With all due respect, Yinka, this is an offensive and condescending question. I expect better from you. Did you actually think that I had not read Kanu's many statements about the geography of his proposed Biafra?  I find it laughable that you opened an entirely new thread to announce this "news" of Kanu's inclusion of Benue in his Biafra to me, a "news" that is several years old and which has been discussed in the Nigerian cyberspace for as long as Radio Biafra and IPOB have been active. You should know that I support Kanu and his supporters' peaceful advocacy of Biafra despite my having known about his Benue and Kogi and South South inclusion in Biafra for years. I disapprove of his rhetoric and antics but he and his supporters have a right to imagine and advocate Biafra. Don't mistake the man and his antics for the struggle, for the agitation.

I have been following Kanu's career from his Radio Biafra days. I even gave a paper on Biafra that focused on him and his youthful followers at a Simon Gikandi-organized conference on memory at Princeton University two years ago, so I am probably more familiar with his utterances and rhetoric than you are. Kanu says a lot of things, most of them plain crazy. The mischievous rhetorical move from people like you, however, is to generalize Kanu to the Igbo, use him as avatar for the Igbo's agitations and aspirations. You'd protest if someone where to advance OPC's Ganiyu Adams as a spokesperson for the Yoruba's political aspirations, but you have no problem doing the equivalent for the Igbo. This is not a joke. Nigeria is cratering before our eyes. Some people, concluding crazy ones like Kanu, are at least articulating alternatives to this doomed status quo and all you can do is to deride and mock their agitations and aspirations?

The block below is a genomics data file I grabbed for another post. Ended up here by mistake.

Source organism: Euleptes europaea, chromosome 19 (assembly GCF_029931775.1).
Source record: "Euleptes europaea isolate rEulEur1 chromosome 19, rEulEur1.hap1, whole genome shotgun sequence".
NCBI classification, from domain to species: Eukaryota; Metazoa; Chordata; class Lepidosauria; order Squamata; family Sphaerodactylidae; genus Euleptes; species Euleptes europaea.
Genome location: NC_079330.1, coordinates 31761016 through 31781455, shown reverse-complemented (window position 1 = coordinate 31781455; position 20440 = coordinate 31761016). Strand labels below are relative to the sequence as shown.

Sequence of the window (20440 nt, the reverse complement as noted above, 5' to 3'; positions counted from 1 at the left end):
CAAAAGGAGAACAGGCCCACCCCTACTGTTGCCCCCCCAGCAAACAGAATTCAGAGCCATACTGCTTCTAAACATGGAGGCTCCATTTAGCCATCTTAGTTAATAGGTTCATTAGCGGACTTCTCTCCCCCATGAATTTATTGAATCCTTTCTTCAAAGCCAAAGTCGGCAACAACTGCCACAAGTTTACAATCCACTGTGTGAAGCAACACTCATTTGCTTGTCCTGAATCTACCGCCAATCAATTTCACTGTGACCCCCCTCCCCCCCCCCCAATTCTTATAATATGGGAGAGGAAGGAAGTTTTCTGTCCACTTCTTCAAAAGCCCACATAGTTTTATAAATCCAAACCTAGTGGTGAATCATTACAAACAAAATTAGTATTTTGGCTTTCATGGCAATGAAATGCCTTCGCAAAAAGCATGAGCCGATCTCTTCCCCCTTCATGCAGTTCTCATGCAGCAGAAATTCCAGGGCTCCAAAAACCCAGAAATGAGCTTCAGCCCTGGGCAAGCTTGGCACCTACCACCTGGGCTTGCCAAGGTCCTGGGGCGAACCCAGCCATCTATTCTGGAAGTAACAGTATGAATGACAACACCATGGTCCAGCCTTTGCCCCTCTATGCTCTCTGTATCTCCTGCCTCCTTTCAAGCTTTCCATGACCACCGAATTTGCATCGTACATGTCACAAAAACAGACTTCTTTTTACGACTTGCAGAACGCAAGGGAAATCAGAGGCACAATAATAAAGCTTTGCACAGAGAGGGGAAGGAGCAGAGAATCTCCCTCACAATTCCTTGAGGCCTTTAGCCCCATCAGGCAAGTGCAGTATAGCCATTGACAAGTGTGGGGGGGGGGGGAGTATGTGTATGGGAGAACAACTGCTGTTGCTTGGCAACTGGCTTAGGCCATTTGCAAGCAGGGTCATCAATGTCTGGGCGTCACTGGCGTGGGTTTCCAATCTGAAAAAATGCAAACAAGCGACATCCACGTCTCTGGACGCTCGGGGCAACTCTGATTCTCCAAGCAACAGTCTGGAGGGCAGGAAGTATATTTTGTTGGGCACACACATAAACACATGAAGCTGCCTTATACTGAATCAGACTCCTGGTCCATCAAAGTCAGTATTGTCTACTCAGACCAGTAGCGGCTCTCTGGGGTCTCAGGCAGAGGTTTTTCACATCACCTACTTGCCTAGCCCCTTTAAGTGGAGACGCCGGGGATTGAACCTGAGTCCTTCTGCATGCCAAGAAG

By the way, why personalize the question about Benue to me? What has this got to do with me or my position on self-determination? This is the kind of majoritarian arrogance and condescension that infuriates minority rights activists. Do I constitute Benue all by myself? Benue is an entire state for crying out loud. I do not and cannot speak for an entire state. The people of Benue, Kogi, and the South South States have stated clearly that they want no part in Biafra.  That too is in the spirit of their own self-determination. Does that mean that they don't support the Igbo's right to self determination, that they are opposed to Biafra? Or that they support the dysfunctional Nigerian status quo? No!